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A hotspot for cold crenarchaeota in the neuston of high mountain lakes

Authors

  • Jean-Christophe Auguet,

    1. Group of Limnology-Department of Continental Ecology. Centre d'Estudis Avançats de Blanes-CSIC. Accés Cala Sant Francesc, 14. 17300 Blanes, Girona, Spain.
    2. Unitat de Limnologia (UB-CSIC), Centre de Recerca d'Alta Muntanya, Universitat de Barcelona, Vielha, Spain.
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  • Emilio O. Casamayor

    Corresponding author
    1. Group of Limnology-Department of Continental Ecology. Centre d'Estudis Avançats de Blanes-CSIC. Accés Cala Sant Francesc, 14. 17300 Blanes, Girona, Spain.
    2. Unitat de Limnologia (UB-CSIC), Centre de Recerca d'Alta Muntanya, Universitat de Barcelona, Vielha, Spain.
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*E-mail casamayor@ceab.csic.es; Tel. (+34) 972336 101, Fax (+34) 972337 806.

Summary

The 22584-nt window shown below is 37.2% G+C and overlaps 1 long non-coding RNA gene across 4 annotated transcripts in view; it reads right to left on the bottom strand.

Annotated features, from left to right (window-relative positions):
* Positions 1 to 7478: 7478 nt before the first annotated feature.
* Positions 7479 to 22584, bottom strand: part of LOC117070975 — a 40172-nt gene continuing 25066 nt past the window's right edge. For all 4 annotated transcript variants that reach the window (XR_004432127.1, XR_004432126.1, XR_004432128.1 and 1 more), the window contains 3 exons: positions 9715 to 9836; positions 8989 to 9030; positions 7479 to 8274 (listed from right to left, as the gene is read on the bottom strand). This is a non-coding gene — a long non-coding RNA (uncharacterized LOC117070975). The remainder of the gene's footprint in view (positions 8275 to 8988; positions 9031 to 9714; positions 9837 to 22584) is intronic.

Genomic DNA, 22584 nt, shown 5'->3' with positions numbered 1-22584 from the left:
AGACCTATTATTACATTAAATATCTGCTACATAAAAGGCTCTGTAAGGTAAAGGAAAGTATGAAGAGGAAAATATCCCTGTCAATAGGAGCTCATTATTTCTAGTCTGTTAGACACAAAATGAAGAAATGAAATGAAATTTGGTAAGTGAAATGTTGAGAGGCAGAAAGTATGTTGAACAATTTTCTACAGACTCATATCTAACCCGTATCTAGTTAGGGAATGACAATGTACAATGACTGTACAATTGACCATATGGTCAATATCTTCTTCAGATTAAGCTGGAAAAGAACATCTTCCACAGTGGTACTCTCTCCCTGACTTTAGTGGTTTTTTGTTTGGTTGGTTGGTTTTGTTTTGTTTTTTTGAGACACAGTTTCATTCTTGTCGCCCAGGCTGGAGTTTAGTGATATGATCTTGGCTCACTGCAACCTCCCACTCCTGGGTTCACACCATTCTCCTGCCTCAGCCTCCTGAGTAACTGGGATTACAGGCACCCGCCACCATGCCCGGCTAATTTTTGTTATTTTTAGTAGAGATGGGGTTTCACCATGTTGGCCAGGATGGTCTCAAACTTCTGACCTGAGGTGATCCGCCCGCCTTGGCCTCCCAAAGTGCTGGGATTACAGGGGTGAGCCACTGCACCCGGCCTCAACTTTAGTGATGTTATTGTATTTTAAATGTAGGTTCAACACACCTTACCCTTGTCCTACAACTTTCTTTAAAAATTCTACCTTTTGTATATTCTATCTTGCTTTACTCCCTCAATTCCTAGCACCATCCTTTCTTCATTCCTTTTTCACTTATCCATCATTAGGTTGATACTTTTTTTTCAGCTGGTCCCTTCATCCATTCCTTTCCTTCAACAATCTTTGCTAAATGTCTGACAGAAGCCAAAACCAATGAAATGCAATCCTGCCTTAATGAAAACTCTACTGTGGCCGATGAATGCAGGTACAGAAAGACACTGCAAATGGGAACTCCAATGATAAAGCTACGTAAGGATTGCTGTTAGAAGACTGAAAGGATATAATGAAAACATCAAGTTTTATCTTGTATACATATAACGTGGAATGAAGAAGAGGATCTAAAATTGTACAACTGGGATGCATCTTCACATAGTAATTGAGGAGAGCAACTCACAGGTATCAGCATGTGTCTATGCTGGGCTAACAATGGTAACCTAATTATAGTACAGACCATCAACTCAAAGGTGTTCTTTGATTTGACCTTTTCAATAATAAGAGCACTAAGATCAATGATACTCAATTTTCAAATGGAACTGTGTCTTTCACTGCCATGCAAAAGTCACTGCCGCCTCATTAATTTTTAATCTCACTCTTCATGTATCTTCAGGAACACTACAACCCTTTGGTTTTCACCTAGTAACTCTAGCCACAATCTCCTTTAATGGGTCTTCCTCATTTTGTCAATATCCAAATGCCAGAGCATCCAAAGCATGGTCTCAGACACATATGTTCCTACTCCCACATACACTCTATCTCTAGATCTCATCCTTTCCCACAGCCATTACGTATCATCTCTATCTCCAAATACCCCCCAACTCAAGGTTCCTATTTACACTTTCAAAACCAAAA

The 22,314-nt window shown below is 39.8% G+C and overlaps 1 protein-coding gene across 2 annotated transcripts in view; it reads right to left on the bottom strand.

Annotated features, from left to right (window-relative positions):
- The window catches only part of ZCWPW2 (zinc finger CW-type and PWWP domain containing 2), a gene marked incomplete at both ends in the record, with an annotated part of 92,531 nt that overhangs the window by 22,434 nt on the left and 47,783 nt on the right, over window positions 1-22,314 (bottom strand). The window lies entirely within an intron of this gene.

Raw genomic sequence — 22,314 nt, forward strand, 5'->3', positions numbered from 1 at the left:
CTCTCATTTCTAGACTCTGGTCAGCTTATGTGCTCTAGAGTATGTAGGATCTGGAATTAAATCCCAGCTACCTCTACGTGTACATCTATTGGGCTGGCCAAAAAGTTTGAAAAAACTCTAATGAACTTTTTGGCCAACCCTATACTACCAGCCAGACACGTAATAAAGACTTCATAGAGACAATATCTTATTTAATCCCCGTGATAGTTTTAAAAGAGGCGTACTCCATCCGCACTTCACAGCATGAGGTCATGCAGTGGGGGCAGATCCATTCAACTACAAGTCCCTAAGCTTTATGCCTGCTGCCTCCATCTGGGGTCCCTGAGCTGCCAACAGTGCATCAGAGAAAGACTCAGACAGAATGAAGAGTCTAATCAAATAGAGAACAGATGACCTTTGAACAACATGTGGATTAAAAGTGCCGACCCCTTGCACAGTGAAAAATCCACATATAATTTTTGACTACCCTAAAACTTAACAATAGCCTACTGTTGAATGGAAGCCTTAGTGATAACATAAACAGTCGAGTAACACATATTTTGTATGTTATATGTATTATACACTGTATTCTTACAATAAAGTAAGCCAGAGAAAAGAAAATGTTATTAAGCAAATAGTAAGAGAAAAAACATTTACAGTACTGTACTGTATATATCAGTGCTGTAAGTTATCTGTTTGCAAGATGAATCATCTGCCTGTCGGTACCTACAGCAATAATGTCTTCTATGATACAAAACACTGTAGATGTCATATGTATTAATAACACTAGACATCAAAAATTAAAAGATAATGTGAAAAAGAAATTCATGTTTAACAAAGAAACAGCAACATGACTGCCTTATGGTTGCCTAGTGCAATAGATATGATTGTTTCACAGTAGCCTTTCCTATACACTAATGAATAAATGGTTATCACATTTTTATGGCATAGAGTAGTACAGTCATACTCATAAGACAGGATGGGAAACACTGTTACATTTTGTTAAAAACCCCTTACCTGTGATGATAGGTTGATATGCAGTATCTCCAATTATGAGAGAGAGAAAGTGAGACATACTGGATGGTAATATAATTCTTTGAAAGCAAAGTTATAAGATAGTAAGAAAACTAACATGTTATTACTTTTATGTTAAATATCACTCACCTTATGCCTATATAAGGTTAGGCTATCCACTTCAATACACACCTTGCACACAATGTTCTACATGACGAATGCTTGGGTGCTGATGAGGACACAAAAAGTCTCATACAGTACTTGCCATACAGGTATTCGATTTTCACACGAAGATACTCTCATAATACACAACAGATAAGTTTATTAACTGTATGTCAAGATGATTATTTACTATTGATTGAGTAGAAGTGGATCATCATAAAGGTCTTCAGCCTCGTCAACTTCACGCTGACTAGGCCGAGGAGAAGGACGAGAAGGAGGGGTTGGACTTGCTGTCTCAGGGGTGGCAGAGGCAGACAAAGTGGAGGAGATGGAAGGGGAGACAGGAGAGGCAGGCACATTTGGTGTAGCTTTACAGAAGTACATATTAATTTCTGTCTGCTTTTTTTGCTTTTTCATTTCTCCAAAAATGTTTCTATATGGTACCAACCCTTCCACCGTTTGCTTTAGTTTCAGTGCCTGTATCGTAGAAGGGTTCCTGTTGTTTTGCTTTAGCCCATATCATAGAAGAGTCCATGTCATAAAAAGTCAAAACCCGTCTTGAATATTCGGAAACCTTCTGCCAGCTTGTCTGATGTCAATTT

We have surveyed the first 1 m of 10 oligotrophic high mountain lakes in the Central Pyrenees (Spain) for both abundance and predominant phylotypes richness of the archaeaplankton assemblage, using CARD-FISH and 16S rRNA gene sequencing respectively. Archaea inhabiting the air-water surface microlayer (neuston) ranged between 3% and 37% of total 4,6-diamidino-2-phenylindole (DAPI) counts and were mainly Crenarchaeota of a new freshwater cluster distantly related to the Marine Group 1.1a. Conversely, most of the Archaea from the underlying waters (the remaining first 1 m integrated) were mainly Euryarchaeota of three distantly related branches ranging between 0.4% and 27% of total DAPI counts. Therefore, a consistent qualitative and quantitative spatial segregation was observed for the two main archaeal phyla between neuston and underlying waters at a regional scale. We also observed a consistent pattern along the lakes surveyed between lake area, lake depth and water residence time, and the archaeal enrichment in the neuston: the larger the lake the higher the proportion of archaea in the neuston as compared with abundances from the underlying waters (n = 10 lakes; R2 > 0.80; P < 0.001, in all three cases). This is the first report identifying a widespread non-thermophilic habitat where freshwater planktonic Crenarchaeota can be found naturally enriched. High mountain lakes offer great research opportunities to explore the ecology of one of the most enigmatic and far from being understood group of prokaryotes.

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